Josephine P. Briggs, M.D.
Omega-3 fatty acids, commonly sold as fish oil, have been in the news a lot lately. We know that many people in this country take omega-3 supplements. In fact, according to the 2007 National Health Interview Survey, omega-3 supplements are the most common natural product taken by U.S. adults, and the second most common supplement taken by children.
Omega-3s are important for a number of functions in the body and are studied for a variety of conditions—from rheumatoid arthritis to bipolar disorder to infant brain development to dementia. But they may be best known for their purported heart protective effects. Chances are your doctor may have even recommended that you take an omega-3 supplement to help protect against heart disease.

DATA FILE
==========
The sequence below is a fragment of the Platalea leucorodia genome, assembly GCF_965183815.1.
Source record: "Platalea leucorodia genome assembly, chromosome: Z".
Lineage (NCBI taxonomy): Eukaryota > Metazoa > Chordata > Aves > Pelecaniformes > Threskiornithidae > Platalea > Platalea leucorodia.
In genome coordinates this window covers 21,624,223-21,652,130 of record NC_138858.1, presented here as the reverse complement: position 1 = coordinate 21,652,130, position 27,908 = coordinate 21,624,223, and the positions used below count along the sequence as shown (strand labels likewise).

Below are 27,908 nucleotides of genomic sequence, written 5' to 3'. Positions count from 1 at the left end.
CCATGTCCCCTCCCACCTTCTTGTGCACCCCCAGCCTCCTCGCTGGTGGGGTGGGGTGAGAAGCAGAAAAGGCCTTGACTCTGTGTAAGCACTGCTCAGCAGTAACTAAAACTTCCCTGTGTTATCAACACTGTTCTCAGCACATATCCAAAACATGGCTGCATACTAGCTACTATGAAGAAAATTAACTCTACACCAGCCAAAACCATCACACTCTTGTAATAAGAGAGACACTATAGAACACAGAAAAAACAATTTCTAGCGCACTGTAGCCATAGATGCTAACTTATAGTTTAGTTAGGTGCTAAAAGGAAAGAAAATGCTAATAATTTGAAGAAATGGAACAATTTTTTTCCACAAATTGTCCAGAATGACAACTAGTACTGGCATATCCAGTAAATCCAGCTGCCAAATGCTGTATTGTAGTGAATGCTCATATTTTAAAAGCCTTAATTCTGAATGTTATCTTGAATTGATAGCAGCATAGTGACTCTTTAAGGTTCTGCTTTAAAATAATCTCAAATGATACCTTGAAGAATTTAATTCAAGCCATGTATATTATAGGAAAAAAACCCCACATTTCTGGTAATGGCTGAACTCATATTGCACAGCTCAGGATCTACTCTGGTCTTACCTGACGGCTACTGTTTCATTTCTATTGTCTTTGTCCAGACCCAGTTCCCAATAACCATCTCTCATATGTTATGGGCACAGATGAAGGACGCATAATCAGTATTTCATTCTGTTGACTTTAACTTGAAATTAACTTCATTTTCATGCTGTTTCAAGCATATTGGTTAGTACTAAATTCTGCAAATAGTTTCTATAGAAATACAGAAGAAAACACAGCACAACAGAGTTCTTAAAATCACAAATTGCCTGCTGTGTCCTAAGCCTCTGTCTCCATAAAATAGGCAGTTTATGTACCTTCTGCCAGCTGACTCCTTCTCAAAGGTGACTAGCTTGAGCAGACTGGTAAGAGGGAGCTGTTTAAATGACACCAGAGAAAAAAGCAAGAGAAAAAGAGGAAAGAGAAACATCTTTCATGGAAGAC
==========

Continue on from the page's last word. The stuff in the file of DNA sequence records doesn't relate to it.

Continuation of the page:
Based on what the science tells us, most experts agree that a diet that includes fish rich in omega-3 fatty acids is healthy, but there just isn’t good evidence that omega-3s taken as supplements protect against heart disease. And although omega-3 supplements are generally safe for most people, there may be potential safety issues in some populations.
NCCAM’s Web site has information on what the science says about omega-3 supplements for heart disease, as well as for other conditions such as rheumatoid arthritis, infant development, and diseases of the brain and eye. If you are considering taking omega-3 supplements, I encourage you to take a look at this information and talk to your health care provider. As always, take care and be well!